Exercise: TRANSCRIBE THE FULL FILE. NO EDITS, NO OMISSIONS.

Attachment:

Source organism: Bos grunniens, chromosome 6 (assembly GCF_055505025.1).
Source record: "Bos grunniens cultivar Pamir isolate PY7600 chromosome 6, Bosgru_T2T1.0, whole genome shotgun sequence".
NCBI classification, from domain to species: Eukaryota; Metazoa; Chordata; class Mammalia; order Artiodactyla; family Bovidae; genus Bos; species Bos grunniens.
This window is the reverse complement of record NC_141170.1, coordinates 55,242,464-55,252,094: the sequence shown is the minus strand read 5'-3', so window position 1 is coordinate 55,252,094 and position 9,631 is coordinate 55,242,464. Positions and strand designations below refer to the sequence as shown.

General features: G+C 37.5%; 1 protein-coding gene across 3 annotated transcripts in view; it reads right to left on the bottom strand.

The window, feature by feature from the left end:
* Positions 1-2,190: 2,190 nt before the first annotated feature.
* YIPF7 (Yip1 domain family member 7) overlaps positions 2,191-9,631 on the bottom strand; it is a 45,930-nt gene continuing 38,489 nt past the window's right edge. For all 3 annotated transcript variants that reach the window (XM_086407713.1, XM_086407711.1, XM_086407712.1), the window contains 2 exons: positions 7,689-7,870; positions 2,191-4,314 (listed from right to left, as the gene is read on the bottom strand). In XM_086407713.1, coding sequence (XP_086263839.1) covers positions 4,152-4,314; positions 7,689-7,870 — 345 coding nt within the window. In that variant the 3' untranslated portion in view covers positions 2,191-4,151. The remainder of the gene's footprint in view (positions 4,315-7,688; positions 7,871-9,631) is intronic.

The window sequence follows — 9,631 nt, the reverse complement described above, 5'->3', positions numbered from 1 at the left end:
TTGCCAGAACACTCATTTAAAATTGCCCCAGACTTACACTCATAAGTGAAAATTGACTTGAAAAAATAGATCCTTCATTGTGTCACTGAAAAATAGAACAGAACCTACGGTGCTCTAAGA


Source organism: Bos grunniens, chromosome 6 (assembly GCF_055505025.1).
Source record: "Bos grunniens cultivar Pamir isolate PY7600 chromosome 6, Bosgru_T2T1.0, whole genome shotgun sequence".
NCBI classification, from domain to species: Eukaryota; Metazoa; Chordata; class Mammalia; order Artiodactyla; family Bovidae; genus Bos; species Bos grunniens.
This window is the reverse complement of record NC_141170.1, coordinates 55,242,464-55,252,094: the sequence shown is the minus strand read 5'-3', so window position 1 is coordinate 55,252,094 and position 9,631 is coordinate 55,242,464. Positions and strand designations below refer to the sequence as shown.

General features: G+C 37.5%; 1 protein-coding gene across 3 annotated transcripts in view; it reads right to left on the bottom strand.

The window, feature by feature from the left end:
* Positions 1-2,190: 2,190 nt before the first annotated feature.
* YIPF7 (Yip1 domain family member 7) overlaps positions 2,191-9,631 on the bottom strand; it is a 45,930-nt gene continuing 38,489 nt past the window's right edge. For all 3 annotated transcript variants that reach the window (XM_086407713.1, XM_086407711.1, XM_086407712.1), the window contains 2 exons: positions 7,689-7,870; positions 2,191-4,314 (listed from right to left, as the gene is read on the bottom strand). In XM_086407713.1, coding sequence (XP_086263839.1) covers positions 4,152-4,314; positions 7,689-7,870 — 345 coding nt within the window. In that variant the 3' untranslated portion in view covers positions 2,191-4,151. The remainder of the gene's footprint in view (positions 4,315-7,688; positions 7,871-9,631) is intronic.

The window sequence follows — 9,631 nt, the reverse complement described above, 5'->3', positions numbered from 1 at the left end:
TTGCCAGAACACTCATTTAAAATTGCCCCAGACTTACACTCATAAGTGAAAATTGACTTGAAAAAATAGATCCTTCATTGTGTCACTGAAAAATAGAACAGAACCTACGGTGCTCTAAGA